The 411 on Incontinence
By Board Certified Urologist, Dr. Yana Barbalat
Most people think that all incontinence is the same, but incontinence comes in few different varieties.
There are essentially three forms of incontinence:
- Stress incontinence
- Urge incontinence
- Overflow incontinence
How do I know which one I have?
Let’s start with stress incontinence.
Stress incontinence happens when you leak urine while you cough, sneeze, jump, walk briskly, or do any physical activity that puts more “stress” on your bladder. Stress incontinence can develop when there is nerve or physical damage to the urethral sphincter. This can occur during vaginal delivery, accidents (falls, biking, motor vehicle accidents), prostate or urethral surgery, or with certain neurological conditions. Stress incontinence can vary in severity from mild to severe. When its mild, people just cross their legs and squeeze tight when they know they are going to sneeze. In severe cases, people dribble urine all day long.
An effective treatment for stress incontinence is pelvic floor physical therapy (Kegel Exercises) to strengthen up the pelvic floor muscles. The most important part of pelvic floor physical therapy is sticking with it! Kegel exercises should be done multiple times daily for at least 6 months to see meaningful improvement.
The other types of treatment for stress incontinence are all more invasive. They include urethral bulking (think lip filler!) to bulk up the urethra, as well as more invasive options such as a urethral sling to provide more support for the urethra.
Next up, urge incontinence.
Urge incontinence occurs when the bladder decides to just contract on its own and start to urinate without permission from the brain. With urge incontinence, there is little or no time between the desire to pee and the action of peeing. Many neurological conditions can cause urge incontinence. However, most commonly, this type of incontinence is “idiopathic,” meaning the cause is unknown. A lot more research is needed to understand urge incontinence.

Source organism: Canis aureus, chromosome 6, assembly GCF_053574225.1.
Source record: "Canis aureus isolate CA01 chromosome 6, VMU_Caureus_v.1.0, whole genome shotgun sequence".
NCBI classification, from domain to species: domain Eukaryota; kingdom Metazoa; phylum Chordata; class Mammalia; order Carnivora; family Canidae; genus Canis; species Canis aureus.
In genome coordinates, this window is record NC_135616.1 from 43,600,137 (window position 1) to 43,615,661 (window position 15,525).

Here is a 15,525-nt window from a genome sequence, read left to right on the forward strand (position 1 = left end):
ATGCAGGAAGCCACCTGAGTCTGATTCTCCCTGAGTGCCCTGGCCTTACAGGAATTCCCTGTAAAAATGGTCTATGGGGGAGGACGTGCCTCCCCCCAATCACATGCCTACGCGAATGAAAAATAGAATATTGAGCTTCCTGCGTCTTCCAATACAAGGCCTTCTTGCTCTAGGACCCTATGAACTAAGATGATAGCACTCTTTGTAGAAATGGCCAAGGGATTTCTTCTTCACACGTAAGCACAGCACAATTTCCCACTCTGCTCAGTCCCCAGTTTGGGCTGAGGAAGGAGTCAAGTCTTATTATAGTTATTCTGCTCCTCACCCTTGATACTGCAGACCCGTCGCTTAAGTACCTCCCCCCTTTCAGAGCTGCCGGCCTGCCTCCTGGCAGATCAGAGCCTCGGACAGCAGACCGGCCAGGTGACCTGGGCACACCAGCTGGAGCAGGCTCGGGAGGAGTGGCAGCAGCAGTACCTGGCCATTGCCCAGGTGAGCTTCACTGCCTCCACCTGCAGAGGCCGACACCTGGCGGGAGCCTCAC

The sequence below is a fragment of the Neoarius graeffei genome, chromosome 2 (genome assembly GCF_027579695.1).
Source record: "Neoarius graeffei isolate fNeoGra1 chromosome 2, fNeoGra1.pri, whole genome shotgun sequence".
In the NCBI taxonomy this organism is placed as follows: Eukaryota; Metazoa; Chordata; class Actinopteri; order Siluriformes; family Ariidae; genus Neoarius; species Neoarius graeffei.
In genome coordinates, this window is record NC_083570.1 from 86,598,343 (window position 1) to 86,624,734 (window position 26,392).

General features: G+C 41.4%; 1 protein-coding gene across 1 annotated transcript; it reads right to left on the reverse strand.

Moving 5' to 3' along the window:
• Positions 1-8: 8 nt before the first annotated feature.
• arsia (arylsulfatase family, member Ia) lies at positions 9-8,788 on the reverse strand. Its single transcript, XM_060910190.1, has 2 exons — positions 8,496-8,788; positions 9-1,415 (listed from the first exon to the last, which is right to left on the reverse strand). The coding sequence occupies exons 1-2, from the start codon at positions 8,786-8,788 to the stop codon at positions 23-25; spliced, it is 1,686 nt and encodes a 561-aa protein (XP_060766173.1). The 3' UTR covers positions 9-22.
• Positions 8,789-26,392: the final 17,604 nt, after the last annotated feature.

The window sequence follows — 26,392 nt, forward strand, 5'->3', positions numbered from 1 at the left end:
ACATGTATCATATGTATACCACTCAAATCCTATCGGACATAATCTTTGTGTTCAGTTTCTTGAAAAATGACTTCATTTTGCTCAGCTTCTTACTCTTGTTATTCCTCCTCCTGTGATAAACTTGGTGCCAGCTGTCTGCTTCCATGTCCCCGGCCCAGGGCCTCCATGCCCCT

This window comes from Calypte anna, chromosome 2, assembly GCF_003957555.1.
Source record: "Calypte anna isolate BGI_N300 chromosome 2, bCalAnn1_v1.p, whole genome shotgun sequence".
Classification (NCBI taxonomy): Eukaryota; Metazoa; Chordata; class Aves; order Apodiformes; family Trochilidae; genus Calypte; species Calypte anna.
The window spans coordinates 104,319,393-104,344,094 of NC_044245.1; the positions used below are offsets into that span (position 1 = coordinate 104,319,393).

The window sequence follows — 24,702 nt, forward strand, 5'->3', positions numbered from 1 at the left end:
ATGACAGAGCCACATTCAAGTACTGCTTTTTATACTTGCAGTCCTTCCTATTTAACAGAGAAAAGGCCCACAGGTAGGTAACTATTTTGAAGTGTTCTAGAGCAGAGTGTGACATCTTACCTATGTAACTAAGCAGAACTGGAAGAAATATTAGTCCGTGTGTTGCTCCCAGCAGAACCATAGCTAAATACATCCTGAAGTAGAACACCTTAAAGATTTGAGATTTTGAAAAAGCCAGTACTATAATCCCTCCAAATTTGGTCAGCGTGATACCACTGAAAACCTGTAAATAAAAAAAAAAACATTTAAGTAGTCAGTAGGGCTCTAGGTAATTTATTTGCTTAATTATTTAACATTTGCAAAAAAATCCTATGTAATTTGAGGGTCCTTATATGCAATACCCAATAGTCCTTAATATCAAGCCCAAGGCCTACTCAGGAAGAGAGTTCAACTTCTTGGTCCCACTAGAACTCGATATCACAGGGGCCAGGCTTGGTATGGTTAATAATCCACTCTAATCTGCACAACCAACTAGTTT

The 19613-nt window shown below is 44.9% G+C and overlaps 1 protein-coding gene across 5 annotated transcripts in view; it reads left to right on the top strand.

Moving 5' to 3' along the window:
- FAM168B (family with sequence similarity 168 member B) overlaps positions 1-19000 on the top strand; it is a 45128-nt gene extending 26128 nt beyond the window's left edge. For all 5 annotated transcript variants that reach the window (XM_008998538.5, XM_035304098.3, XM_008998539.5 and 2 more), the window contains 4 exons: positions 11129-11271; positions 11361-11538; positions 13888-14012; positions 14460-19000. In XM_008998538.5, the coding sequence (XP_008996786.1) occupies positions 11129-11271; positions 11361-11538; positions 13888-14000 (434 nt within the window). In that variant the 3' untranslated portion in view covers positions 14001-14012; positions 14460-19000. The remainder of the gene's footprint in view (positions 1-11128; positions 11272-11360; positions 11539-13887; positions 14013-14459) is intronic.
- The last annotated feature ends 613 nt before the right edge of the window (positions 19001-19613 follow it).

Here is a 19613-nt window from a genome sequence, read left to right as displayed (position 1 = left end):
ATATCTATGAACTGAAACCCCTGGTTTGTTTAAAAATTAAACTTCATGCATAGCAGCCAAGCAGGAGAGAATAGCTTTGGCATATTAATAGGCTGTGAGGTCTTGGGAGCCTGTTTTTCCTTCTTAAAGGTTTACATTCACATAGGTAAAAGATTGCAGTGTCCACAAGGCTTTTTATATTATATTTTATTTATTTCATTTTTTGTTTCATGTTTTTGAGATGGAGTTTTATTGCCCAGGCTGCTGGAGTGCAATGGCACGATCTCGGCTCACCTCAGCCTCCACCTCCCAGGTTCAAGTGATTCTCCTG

Like stress incontinence, urge incontinence also varies in severity from individual-to-individual. Some people must rush to the bathroom, but are generally able to make it in time with an occasional dribble along the way. Other people, however, are completely unable to make it to the bathroom in time and begin to urinate as soon as they feel an urge to pee, no matter where they are or what they are doing. This is obviously very distressing. People with urge incontinence often report that they have “no control” over their bladders.
Luckily, there are many treatments available for urge incontinence. Common first line treatments include lifestyle modifications, such as decreasing soda and caffeine intake, and pelvic floor physical therapy. Another option is a trial of supplements, such as Utiva Bladder Health. There are also many prescription drugs available for urge incontinence as well. These drugs work by calming down the muscle wall of the bladder and are effective for a handful of patients, but unfortunately not for everyone.
Finally, there is a variety of minimally invasive treatments available to treat urge incontinence. These minimally invasive treatments are effective in significantly decreasing incontinence in about 80-90% of patients. Overall, the treatment of urge incontinence must be individualized because some treatment options are more appropriate than others for any given patient.
The last type of incontinence is called overflow incontinence.
Think of your bladder as a cup that does not empty. Instead, it overflows because it’s so full. People who do not empty their bladders due to a blockage, bladder muscle failure, or a neurological condition, can have overflow incontinence. This type of incontinence can be deceiving to diagnose because people don’t always realize that they are not emptying their bladders. In fact, most people with overflow incontinence have no idea that this is the cause of their urinary leakage. However, this is a dangerous type of incontinence because people who do not empty their bladders to such a degree that they overflow, can develop kidney problems, structural bladder changes, bladder stones, and recurrent urinary tract infections.
The treatment for overflow incontinence is getting the patient to empty their bladder so that they do not overflow! That is individualized based on the cause for the incomplete bladder emptying.
In conclusion, all incontinence is not the same. Sometimes people can have mixed incontinence, where a few different forms of incontinence coexist. It is important that anyone with incontinence seeks advice of a healthcare professional to appropriately diagnose and treat their problem.
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